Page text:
Six years after Michael Myers last terrorized Haddonfield, he returns there in pursuit of his niece, Jamie Lloyd, who has escaped with her newborn child, for which Michael and a mysterious cult have sinister plans.
Three years after he last terrorized his sister, Michael Myers confronts her again, before traveling to Haddonfield to deal with the cast and crew of a reality show which is being broadcast from his old home.
It's October 30, 1988 and Michael Myers has been in a coma since his pursuit of Laurie Strode, 10 years ago, was finally stopped (events of H1 and H2). However when he is transfered from Richmond Mental Institute to Smith's Grove he awakes when he hears that he has a niece in Haddonfield and after killing the transfer crew he escapes. In Haddonfield, the niece, Jamie, has been adopted by the Carruthers family but keeps having nightmares about Michael (but she doesn't know who he is). On Halloween night, Jamie goes out trick and treating, little knowing that her murdering Uncle is following her and her step-sister Rachel. Rushing to her aid is Dr. Loomis and with the help of Sheriff Meeker starts to search the town for Michael and to find Jamie to protect her. But can anything stop Michael this time? Written by
Lee Horton <Leeh@tcp.co.uk>
During production of the rooftop chase, Ellie Cornell was injured by a protruding nail as she slid down the roof. After a quick trip to the local hospital she finished the scene with her bandages in place. According to Danielle Harris, "It didn't even faze her." See more »
(44 minutes into the movie) When Rachel is looking for Jaime and sees Michael Myers, Michael seems to be ahead of her. But when Rachel sees him, she seems to be running toward him and not the opposite direction that Michael is in. Why would anyone want to be running in the direction that a killer is in? See more »
After the failure of 'Halloween III: Season of the Witch' it appeared that the series was dead and buried...or was it? Had the film been a hit we would more than likely have seen more standalone sequels follow, which personally I would have liked since I adore III and feel it's one of the most underrated horror films ever. But instead what happened was that executive producer Moustapha Akkad got the rights in the late 80s from Debra Hill and John Carpenter, both of which had lost interest in the series, and we got a "return" of everyone's favorite Boogey Man. Smart move? You bet it was!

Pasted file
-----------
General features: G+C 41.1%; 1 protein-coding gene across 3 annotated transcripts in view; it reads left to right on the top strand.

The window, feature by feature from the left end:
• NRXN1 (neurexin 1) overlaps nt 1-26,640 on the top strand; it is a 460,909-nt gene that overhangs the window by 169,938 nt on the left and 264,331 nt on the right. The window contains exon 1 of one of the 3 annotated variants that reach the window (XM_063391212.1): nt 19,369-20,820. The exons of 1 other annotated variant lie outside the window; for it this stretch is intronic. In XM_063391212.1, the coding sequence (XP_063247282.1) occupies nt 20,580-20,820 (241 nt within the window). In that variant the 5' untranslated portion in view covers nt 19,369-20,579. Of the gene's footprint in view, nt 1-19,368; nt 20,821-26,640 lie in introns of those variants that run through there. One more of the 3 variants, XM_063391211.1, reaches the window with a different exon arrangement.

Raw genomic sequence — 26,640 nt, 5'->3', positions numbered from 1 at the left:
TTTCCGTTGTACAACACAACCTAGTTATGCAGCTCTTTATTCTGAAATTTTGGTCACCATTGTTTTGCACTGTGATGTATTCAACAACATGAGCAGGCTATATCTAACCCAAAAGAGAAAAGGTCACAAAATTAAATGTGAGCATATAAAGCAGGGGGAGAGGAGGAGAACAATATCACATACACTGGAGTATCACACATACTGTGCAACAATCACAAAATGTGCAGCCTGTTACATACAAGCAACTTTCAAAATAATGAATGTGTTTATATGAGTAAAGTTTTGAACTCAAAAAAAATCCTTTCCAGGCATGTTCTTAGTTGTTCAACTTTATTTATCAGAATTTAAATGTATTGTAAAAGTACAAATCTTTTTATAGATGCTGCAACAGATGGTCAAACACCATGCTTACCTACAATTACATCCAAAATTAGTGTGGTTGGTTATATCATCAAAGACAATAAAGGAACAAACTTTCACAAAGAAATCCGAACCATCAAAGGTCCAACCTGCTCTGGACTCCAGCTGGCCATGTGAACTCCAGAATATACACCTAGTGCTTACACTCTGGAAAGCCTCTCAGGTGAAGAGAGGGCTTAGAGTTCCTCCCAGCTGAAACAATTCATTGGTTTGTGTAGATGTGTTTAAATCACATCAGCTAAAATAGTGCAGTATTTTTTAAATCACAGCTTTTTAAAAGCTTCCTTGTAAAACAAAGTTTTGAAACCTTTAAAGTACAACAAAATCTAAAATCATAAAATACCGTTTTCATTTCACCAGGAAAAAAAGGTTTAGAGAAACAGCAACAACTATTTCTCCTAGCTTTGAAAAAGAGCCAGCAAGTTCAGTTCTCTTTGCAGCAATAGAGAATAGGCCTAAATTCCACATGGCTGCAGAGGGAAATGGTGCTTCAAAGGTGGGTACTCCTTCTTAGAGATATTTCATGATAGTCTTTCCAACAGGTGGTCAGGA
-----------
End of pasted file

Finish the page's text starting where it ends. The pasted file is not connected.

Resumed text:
Pros: A spooky opening credits sequence that really captures the spirit of the season. Great performances from everyone, especially the always reliable Donald Pleasence. The idea of Myers stalking a young girl may offend some, but it really pumps up the tension. Excellent direction by Dwight Little who is really good at creating mood and suspense. For the first time Alan Howarth does a 'Halloween' score without John Carpenter and does a bang up job. Some really chilling moments. A few powerful set pieces. Some inventive, brutal kills. Moves at a breakneck pace. A jaw-dropping cliffhanger.
Cons: You really gotta suspend your disbelief when it comes to some of the kills and things like how Michael got off the roof so fast and more.
Final thoughts: In a decade filled up with 100s of slasher flicks and sequels, 'Halloween 4' easily could have been just another entertaining, but forgettable stalk-n-slash flick. Fortunately for us it, like the first film, was a labor of love and as a result it's a cut above the rest. Too bad 5 didn't build on what happens at the end of this film because that would have been quite exciting and fresh. Oh well, doesn't tarnish this film a bit in my book.
My rating: 5/5
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